The Final Princess [Update 1, chapter 1]

This story does follow The Element Guardians.  Neither are finished, and currently they can stand as independent stories.

I slid from my bed, pulling the comforter around me. I glanced around at my prison of a nursery, in case there were any guards watching. Daddy sometimes did that. No guards. Only my five year old brother, Maein, asleep in his own bed, and our empty shelf. Arabia told me it had once held torture devices. It was true, our room was a converted prison cell. The floor and walls were bare stone, and I shivered. I hated the damp, cold air of underground.
I slipped softly from the room, careful not to let the heavy iron door bang shut. I was only just strong enough to open it. I passed four actual prison cells before reaching the stairs. My bare feet were freezing by this point. I almost turned back to our room, but then remembered my sister Arabia's room. I kept going, up the half mile of staircase. I was remarkably fast, especially for a seven-year-old. It was almost as though I could fly.

At the top of the stairs, I turned into a passage. I passed three empty rooms, then reached Arabia's. Arabia's room was empty, too. I tucked myself into her bed, waiting for her to return. Where she had gone, I could only begin to guess. Arabia sneaked around a lot at night. I was beginning to fall asleep when I heard shouts from Mommy and Daddy's room. Leaping from the bed, I ran across the hall to their door. I slid up to the door, and began to eavesdrop in the way only I could. I looked through the solid hardwood door at the scene.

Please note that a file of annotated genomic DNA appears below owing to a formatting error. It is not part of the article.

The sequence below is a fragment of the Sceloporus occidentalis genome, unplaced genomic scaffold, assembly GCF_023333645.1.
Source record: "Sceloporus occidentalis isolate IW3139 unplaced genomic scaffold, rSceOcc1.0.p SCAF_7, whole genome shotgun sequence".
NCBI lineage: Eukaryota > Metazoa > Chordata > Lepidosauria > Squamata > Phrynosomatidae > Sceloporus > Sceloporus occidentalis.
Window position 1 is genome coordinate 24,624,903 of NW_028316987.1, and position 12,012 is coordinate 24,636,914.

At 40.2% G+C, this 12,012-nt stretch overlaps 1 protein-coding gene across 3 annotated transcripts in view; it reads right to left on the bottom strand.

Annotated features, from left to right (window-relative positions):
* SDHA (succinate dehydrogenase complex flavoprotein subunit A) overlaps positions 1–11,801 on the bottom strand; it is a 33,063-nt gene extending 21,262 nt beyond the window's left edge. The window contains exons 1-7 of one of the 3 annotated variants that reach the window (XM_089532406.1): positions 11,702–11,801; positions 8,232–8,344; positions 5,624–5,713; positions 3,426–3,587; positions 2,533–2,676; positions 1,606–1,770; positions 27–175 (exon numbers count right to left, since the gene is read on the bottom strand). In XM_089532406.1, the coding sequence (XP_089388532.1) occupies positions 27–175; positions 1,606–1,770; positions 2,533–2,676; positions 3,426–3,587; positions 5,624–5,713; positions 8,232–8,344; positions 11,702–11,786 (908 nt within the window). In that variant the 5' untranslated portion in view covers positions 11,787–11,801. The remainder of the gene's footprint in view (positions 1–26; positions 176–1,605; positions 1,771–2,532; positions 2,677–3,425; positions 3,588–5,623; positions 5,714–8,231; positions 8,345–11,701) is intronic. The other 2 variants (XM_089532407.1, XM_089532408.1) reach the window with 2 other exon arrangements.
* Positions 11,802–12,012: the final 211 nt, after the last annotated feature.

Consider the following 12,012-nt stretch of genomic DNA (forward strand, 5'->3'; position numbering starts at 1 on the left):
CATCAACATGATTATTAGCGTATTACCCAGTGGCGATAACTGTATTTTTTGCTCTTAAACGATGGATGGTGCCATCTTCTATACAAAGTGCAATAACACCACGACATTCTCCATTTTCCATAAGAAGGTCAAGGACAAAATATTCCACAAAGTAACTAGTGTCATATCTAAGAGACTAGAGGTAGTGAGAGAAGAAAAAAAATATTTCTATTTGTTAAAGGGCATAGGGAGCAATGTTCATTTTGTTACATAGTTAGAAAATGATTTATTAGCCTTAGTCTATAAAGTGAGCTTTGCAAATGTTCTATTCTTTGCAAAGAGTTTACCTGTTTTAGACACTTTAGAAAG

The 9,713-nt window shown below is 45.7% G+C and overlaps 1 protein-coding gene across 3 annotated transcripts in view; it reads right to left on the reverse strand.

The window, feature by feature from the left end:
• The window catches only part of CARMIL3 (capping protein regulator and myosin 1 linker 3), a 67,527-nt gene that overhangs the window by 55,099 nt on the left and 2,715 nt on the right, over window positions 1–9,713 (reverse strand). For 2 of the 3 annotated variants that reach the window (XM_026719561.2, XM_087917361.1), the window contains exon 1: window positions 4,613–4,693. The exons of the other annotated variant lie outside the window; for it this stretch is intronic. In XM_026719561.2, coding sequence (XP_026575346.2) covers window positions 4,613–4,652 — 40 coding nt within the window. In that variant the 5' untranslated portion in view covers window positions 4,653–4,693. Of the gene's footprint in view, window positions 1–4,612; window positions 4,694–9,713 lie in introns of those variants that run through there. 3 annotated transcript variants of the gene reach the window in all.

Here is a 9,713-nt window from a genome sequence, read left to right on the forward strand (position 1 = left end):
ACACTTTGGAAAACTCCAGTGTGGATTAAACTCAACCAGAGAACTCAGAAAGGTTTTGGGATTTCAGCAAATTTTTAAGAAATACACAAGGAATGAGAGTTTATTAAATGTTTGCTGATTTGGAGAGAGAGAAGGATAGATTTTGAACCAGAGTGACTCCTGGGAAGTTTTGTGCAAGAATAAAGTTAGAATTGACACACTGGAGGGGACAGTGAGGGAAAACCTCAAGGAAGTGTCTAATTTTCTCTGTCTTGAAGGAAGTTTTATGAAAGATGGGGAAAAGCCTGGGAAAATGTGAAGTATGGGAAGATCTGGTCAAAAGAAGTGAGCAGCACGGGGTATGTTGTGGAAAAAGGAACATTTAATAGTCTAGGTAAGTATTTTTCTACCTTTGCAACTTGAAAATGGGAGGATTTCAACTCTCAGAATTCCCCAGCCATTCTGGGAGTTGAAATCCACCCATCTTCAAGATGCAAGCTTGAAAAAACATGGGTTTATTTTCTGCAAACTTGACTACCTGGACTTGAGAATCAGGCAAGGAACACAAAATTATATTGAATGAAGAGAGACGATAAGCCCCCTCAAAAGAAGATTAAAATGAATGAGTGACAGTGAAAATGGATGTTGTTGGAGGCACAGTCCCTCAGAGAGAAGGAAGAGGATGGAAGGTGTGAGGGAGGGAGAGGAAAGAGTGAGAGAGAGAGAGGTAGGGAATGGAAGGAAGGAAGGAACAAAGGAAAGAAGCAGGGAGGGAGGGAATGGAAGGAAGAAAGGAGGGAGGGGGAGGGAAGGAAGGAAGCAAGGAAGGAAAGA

Daddy was holding his fist out in front of him, clasping something I couldn't see. Mommy was backed against the wall, crying.
“Why would you do this?” Daddy screeched, obviously at Mommy. “Even after everything?” His voice held hints of tears. He flung his arm to the side. I now saw he was holding a sword.
“No!” I screamed, running back for Arabia's room, where she had a sword of her own. Finding it upon entry, I ran back into the room, wild with rage.
Daddy wasn't there. Neither was Arabia. Mommy was. She lay on the floor, eyes closed.
“Why?” I whispered. “Why would you do this?”
I dropped Arabia's sword on the floor and ran down the hall, tears stinging in my eyes. Maein had to know about this! I sprinted downstairs. Our door was ajar when I got there. I heard voices coming from inside.
“...she was killed by Hazernian rioters. She died defending your sisters and I.”
No. You killed her. I wasn't supposed to have seen that. Even as young as I was, I knew when a deed should have gone unnoticed.
I covered my mouth to muffle my sobs. I ducked into an empty prison cell until their footsteps couldn't be heard. Then I returned to Maein. He wasn't there.
I gasped. Feeling for every other Shadow in the palace, I sensed only Father, Arabia, and the Guards. If I couldn't sense him in the castle, there was only one place he could be: the tunnels. I suddenly wished I hadn't left Arabia's sword beside Mommy.